I think Benton’s reasoning gives those in small churches good reason to think twice before leaving, but I’m not convinced that it is reason enough to make it my mission to join or pastor a small church, or to deliberately keep my church small.

What is tantalizing, however, is Benton’s heart to rescue the small church from obscurity and defend it as a potential trophy of God just waiting to be polished. Why are so many church planters skipping over dying churches and planting churches right next door? Certainly there are a lot of reasons: entrenched leadership, the desire for a ministry unencumbered by the traditions of the past, and so on. I get it. But certainly there is room, as Benton suggests, for mature believers to find congregations that are like-minded (at least on paper) and seek to influence them so that the existing congregation can have a fresh experience of God’s grace and so that the existing facility can be reclaimed as a beacon of light instead of a stumbling block for its neighbors. Benton puts it this way: “O how good it would be for no more churches to close, but instead for them to start growing. How it would get non-Christians scratching their heads and perhaps to thinking again about Jesus. So join a small church” (16).

Truth be told, I think some small churches ought to close. I don’t know what it is like in England, but in some U.S. cities it seems like there is a church on every block. When people walked to church that made sense. Today it doesn’t. Nonetheless, there are thousands of small congregations that would be well served by a young pastor seeing what it could be instead of dismissing it as a relic of the ancient past, a bastion of traditionalism, or an impediment to his church growth strategy. The opportunities for congregations to be reclaimed are tantalizing. Maybe, just maybe, the Lord wants zealous men who have chosen not to risk their lives in the 10/40 window to walk alongside an eighty year old for a few years and do a few funerals before changing the world. Maybe the Lord would be pleased by parents leading their children to a place of service to understand better how we have been served by Christ, instead of taking them to a church where every conceivable need is met. Maybe small churches do have a lot to offer.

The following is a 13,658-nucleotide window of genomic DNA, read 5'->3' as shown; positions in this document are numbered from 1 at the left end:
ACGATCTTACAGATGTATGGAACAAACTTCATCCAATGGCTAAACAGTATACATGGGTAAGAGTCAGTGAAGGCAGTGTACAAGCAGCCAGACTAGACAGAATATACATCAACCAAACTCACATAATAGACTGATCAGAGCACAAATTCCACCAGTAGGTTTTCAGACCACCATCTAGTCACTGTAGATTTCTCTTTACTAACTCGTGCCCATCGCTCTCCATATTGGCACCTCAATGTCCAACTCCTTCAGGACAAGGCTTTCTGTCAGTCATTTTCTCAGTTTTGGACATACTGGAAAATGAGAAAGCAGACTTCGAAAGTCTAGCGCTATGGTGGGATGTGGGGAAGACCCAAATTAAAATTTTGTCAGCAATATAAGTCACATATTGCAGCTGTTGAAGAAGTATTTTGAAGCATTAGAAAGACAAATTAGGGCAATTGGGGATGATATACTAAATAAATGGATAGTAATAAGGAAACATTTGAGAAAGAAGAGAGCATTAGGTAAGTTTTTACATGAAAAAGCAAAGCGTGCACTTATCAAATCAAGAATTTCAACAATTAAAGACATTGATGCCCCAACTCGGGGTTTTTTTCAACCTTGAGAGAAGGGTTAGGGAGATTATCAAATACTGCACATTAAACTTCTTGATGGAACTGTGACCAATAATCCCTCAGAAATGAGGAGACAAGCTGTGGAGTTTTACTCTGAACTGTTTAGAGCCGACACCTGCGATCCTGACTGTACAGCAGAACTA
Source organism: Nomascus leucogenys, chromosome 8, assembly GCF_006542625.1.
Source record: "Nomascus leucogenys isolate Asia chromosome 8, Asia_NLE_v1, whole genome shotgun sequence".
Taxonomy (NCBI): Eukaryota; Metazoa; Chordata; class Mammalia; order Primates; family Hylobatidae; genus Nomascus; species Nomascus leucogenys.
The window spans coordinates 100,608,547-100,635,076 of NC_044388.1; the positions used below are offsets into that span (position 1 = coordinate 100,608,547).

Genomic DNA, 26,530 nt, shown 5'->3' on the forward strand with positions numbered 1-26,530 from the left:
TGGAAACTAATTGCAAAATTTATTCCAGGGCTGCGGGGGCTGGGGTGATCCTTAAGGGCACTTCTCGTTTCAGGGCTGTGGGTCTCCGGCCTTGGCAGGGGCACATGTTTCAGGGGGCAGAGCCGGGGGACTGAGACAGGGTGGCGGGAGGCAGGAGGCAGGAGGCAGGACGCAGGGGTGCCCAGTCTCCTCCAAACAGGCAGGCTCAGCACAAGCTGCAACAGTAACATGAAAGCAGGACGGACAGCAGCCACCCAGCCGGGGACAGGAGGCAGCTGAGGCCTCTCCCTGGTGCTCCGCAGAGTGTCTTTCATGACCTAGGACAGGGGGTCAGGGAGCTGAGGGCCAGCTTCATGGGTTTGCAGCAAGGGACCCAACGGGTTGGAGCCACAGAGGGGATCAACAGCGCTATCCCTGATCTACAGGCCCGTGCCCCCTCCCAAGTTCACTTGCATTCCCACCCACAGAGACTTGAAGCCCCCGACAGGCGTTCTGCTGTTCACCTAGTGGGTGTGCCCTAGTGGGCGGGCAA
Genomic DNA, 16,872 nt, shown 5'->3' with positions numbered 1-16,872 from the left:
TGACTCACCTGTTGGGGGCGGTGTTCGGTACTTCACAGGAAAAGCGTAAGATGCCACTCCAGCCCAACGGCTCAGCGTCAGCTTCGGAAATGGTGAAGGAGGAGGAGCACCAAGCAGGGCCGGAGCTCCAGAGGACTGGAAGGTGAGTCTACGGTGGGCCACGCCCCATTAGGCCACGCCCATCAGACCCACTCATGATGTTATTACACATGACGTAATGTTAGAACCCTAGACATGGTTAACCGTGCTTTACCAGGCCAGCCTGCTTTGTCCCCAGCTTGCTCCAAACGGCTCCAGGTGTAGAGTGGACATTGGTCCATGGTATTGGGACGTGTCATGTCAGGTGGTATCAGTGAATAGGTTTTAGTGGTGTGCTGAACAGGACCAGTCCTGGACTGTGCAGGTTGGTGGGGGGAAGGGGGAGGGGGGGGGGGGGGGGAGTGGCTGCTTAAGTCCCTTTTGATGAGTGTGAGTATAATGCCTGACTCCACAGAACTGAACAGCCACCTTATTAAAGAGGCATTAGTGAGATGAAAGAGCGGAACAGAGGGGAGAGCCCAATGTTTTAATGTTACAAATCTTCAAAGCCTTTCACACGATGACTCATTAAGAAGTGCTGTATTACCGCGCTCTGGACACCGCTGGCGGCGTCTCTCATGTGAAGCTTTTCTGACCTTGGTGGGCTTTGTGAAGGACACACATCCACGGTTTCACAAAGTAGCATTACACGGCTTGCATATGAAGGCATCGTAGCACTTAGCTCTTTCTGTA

This is the heart of Benton’s message, and I think it is worth listening to. In an age that rightly prizes authenticity, it doesn’t get much more authentic than a local church serving a community for the glory of God.

That said, I don’t think anyone should make being part of a small church his goal in life. We want churches to grow spiritually and numerically. But in a church culture overwhelmed first by the megachurch movement and now by the multi-site movement, someone needs to stand up and say, “We are not to believe the doubts and fears that the little church is irrelevant or that we are wasting our time in giving our energies to its life and outreach. Rather, we are, in faith, to look beyond our circumstances to the sure promises of God, and work hard for him. And in the light of eternity we shall find that we have spent our lives in the best possible way” (55). Benton said it, and I’m glad he did.

Aaron Menikoff

Aaron Menikoff is the senior pastor of Mt. Vernon Baptist Church in Sandy Springs, Georgia.